But of course, this government’s impact has been felt. All three, for example, are currently studying for the marathon of school and university-entrance exams that begin this month. Coupled with the ongoing school closings and re-openings caused by the pandemic, it is, Zeynep confirms, “very, very stressful.”
Zeynep’s parents went to university, but Hakan – the son of a foreman – and Şerife – the daughter of a shopkeeper – would be the first generation of their families to go, should they pass their exams. It’s an experience that speaks to the enormous expansion of higher education that has occurred under the AKP. As one pro-government newspaper put it, “the 7.6 million students in Turkey’s universities exceed the population of Bulgaria.”
After university, Hakan hopes to gather enough money to undergo paid military service – a system, introduced last year, where conscripts need only do one-month of military training, and are exempted from the other five months by paying a substantial sum. It’s a sign of another change, quiet but significant, in Turkey over the last 18 years. Conscription, once one of the most formative parts of becoming a man in Turkey, and shared by millions of older Turks, has been gradually whittled away.
Perhaps most notably, none supported Turkey’s previous ban on religious symbols in public buildings – meaning, in practice, the marginalisation of women with headscarves in public life. It was, for years, a topic of bitter debate in Turkish politics, and its repeal in 2013 is still one of the AKP’s signature achievements. For Şerife, the ban was simply “a really depressing thing”, almost baffled that it could ever have been in place – a mark, really, of how much Turkey has shifted.
For this is a generation that came to consciousness fighting different battles. Asked what her first political memory was, Zeynep cites the Gezi Park protests of 2013 – when a sit-in in Istanbul, initially against the redevelopment of the city’s central square, sparked weeks-long protests against the government all over Turkey. Just 12 at the time, Zeynep remembers being “afraid of what I saw, of people crying on TV, of fighting each other, and the hatred between them.” Violently put down by the police, the protests ended with several dead, and many detained. As Zeynep says, though she didn’t really understand what was happening, “I was on the side of the people in the park.”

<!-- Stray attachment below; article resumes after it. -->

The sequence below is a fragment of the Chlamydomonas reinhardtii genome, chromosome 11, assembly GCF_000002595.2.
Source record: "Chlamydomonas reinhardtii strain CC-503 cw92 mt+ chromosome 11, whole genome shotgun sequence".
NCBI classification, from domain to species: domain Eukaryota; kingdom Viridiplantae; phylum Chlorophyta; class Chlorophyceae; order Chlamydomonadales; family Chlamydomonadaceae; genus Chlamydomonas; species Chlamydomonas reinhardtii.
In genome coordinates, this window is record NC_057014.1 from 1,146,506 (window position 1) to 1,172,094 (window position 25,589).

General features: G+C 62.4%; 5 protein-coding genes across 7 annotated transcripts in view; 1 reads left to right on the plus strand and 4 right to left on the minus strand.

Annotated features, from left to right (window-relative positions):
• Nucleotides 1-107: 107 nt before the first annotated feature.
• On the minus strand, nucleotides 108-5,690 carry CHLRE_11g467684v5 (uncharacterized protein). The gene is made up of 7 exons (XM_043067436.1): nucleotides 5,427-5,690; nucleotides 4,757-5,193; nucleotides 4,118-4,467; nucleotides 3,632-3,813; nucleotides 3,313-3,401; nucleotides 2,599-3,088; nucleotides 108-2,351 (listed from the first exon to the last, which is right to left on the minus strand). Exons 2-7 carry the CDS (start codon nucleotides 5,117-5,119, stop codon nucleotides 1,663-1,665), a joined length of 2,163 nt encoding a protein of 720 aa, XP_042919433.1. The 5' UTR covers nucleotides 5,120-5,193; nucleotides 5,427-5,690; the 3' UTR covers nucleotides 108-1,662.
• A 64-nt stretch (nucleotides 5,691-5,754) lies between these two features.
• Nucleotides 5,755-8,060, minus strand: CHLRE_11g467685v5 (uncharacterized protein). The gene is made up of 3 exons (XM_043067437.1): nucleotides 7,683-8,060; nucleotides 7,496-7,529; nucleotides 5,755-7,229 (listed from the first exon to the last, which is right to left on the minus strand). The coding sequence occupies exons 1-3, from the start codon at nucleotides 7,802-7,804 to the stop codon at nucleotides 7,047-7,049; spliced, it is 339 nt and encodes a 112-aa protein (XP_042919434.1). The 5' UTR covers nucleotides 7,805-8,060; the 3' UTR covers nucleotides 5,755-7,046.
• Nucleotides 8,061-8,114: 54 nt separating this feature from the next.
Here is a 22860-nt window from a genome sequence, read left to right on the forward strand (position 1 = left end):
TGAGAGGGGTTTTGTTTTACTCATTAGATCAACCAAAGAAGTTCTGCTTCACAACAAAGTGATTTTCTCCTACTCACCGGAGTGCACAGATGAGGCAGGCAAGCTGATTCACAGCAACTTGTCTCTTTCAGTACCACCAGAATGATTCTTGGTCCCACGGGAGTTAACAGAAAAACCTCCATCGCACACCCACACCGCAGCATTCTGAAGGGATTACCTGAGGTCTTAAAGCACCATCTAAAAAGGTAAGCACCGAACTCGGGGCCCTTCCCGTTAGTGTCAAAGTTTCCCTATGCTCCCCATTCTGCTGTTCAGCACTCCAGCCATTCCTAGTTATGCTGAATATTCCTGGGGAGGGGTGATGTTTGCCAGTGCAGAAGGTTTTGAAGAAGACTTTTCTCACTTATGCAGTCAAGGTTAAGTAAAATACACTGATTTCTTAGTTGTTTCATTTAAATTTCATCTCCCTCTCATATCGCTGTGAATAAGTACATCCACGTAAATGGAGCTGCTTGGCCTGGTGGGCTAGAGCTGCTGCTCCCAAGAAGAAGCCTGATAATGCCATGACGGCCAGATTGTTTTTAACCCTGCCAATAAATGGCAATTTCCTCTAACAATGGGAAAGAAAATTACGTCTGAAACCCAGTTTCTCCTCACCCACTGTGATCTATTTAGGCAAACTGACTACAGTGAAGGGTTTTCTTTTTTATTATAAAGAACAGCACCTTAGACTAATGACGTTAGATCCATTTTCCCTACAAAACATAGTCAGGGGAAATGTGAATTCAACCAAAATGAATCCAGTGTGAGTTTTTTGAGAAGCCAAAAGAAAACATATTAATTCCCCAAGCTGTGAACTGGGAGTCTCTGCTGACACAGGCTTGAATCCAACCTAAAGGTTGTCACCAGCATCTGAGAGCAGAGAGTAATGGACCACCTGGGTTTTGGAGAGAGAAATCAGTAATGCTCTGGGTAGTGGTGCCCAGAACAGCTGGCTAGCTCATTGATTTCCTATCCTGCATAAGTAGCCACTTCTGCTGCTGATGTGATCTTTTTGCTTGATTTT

Their adolescence has coincided with a different phase of AKP’s rule, marked by a stuttering economy, and an authoritarian turn. In contrast to the early boom of their childhood, now around one in four young Turks are unemployed. Inflation, unofficially at least, is soaring. This year alone, the lira has lost 28% value against the dollar. ‘How could I not worry about it?’, asks Zeynep. Hakan, as a result, plans to study abroad, saying Turkey has become a ‘low level’ country. Şerife would have liked to, but can’t now “because of the exchange rate.”
But maybe the most long-lasting effect could be the government’s approach to opposition. According to the Committee to Protect Journalists, Turkey jails the second most journalists in the world.
Asked how this atmosphere affects her daily life, Zeyney said, “If you criticise the state in any way you’re afraid of going to jail. If someone [on TikTok] makes a video about the economy, or about the education system, in the replies there’s always the same joke, ‘it’s cold in Silivri’.” Opened in 2008, an hour from Istanbul, Silivri is one of the world’s largest prisons.
Yet it’s not just online. As Şerife explains, “we limit ourselves without even knowing it”, avoiding controversial topics with people they don’t know, for example. All three admit that they censor what they say, sometimes at the encouragement of their parents, too. Asked what effect this has on growing up in Turkey, Şerife says they have become “an insecure generation”.
Of course, these three teenagers’ lives do not represent the experience of an entire generation – how could they ever? – but theirs is an arc that does seem to symbolise something broader: of the creation, and then the alienation, of a middle class.
But teenage hope is also difficult to dislodge. And, indeed, might be crucial in determining Turkey’s future – 18-29 year-olds are the largest voting bloc in the country. I ask Zeynep whether she believes another Turkey might be possible. “Why shouldn’t it be?” she responds. “Without hope we can’t live.”